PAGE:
Use this URL to cite or link to this record in EThOS: http://ethos.bl.uk/OrderDetails.do?uin=uk.bl.ethos.682469
Title: Bone marrow cells contribute to tissue regeneration in the intestine and skin
Author: Brittan, M.
Awarding Body: University of London
Current Institution: University College London (University of London)
Date of Award: 2005
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Abstract:
Adult bone marrow contains progenitor cells that can extricate themselves from their bone marrow cavity niche, and engraft within foreign tissues, whereupon they produce specific differentiated adult lineages. Bone marrow engraftment is upregulated with increasing regenerative pressure, which has triggered speculation as to the therapeutic potential of bone marrow cells. In this thesis, I describe for the first time, that transplanted adult bone marrow cells engraft within the intestines of mice and humans and give rise to a substantial proportion of the mesenchymal cells in the lamina propria, namely, the intestinal subepithelial myofibroblasts. I show that bone marrow contribution to intestinal myofibroblasts is significantly enhanced in a mouse model of colitis. Furthermore, I show that bone marrow cells form multiple vascular lineages in the mouse colon, with an enhanced propensity in colitis. These results have implications for the use of bone marrow in the treatment of inflammatory bowel disease, either by directly producing mesenchymal and vascular lineages, and/or possibly via the indirect regulation of intestinal epithelial cells. I also report that transplanted bone marrow cells engraft into the skin and contribute to multiple epidermal lineages. These bone marrow-derived cells are commonly located within postulated epidermal stem cell niches, and can express putative epidermal stem cell markers. Bone marrow cell engraftment was significantly enhanced in the wounded epidermis, and bone marrow-derived epidermal cells can proliferate in vivo, and form colonies in vitro. I found no evidence that bone marrow cells fuse with indigenous epidermal cells to form heterokaryons. These results highlight the potential of bone marrow cells in the treatment of diseases of the gastrointestinal tract and skin.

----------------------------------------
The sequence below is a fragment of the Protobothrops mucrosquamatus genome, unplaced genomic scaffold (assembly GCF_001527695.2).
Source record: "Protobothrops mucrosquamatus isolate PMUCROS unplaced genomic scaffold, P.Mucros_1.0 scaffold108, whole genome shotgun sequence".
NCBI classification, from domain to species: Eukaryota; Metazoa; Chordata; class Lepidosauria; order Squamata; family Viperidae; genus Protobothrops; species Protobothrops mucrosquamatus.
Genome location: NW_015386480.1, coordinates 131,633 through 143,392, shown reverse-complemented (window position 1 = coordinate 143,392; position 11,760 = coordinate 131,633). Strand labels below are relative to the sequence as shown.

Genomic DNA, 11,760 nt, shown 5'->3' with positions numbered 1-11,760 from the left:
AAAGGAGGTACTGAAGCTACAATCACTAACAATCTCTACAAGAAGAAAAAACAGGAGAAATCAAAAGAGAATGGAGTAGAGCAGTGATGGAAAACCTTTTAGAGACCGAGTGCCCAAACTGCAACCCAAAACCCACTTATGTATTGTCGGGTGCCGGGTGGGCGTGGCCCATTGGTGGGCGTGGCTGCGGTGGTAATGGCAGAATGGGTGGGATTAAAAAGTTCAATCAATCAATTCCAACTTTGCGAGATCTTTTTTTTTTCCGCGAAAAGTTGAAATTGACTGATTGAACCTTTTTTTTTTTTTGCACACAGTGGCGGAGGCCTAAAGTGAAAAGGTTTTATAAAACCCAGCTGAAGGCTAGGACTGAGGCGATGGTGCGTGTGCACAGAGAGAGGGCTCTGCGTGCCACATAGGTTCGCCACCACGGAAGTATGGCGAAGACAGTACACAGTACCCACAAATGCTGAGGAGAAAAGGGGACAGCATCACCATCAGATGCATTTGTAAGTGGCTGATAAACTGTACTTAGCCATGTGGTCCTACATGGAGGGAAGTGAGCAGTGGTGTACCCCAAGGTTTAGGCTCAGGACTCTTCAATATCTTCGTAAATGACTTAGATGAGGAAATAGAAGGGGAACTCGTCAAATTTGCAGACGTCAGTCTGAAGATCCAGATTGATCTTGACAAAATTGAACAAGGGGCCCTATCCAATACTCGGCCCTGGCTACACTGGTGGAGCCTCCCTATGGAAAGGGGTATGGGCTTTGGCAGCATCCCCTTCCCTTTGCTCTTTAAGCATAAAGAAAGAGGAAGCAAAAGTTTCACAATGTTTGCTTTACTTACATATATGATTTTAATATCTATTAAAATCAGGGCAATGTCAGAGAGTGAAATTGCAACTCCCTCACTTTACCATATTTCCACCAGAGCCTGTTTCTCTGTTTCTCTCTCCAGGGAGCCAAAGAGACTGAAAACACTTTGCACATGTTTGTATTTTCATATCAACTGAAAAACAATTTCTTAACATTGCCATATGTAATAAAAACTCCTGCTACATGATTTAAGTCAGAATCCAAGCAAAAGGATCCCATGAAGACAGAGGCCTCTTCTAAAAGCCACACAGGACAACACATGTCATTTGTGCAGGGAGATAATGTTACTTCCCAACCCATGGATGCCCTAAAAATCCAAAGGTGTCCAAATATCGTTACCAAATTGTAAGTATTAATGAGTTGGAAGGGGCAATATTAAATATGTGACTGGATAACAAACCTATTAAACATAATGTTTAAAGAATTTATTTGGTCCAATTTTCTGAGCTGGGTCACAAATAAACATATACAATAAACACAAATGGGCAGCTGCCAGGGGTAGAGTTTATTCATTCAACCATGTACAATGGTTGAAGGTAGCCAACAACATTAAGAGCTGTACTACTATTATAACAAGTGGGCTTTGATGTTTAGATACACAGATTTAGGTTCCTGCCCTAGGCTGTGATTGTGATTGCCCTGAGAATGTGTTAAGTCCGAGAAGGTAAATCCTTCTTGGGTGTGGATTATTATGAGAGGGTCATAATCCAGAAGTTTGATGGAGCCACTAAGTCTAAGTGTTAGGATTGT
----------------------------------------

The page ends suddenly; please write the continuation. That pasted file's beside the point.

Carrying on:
Supervisor: Not available Sponsor: Not available
Qualification Name: Thesis (Ph.D.) Qualification Level: Doctoral
EThOS ID: uk.bl.ethos.682469  DOI: Not available
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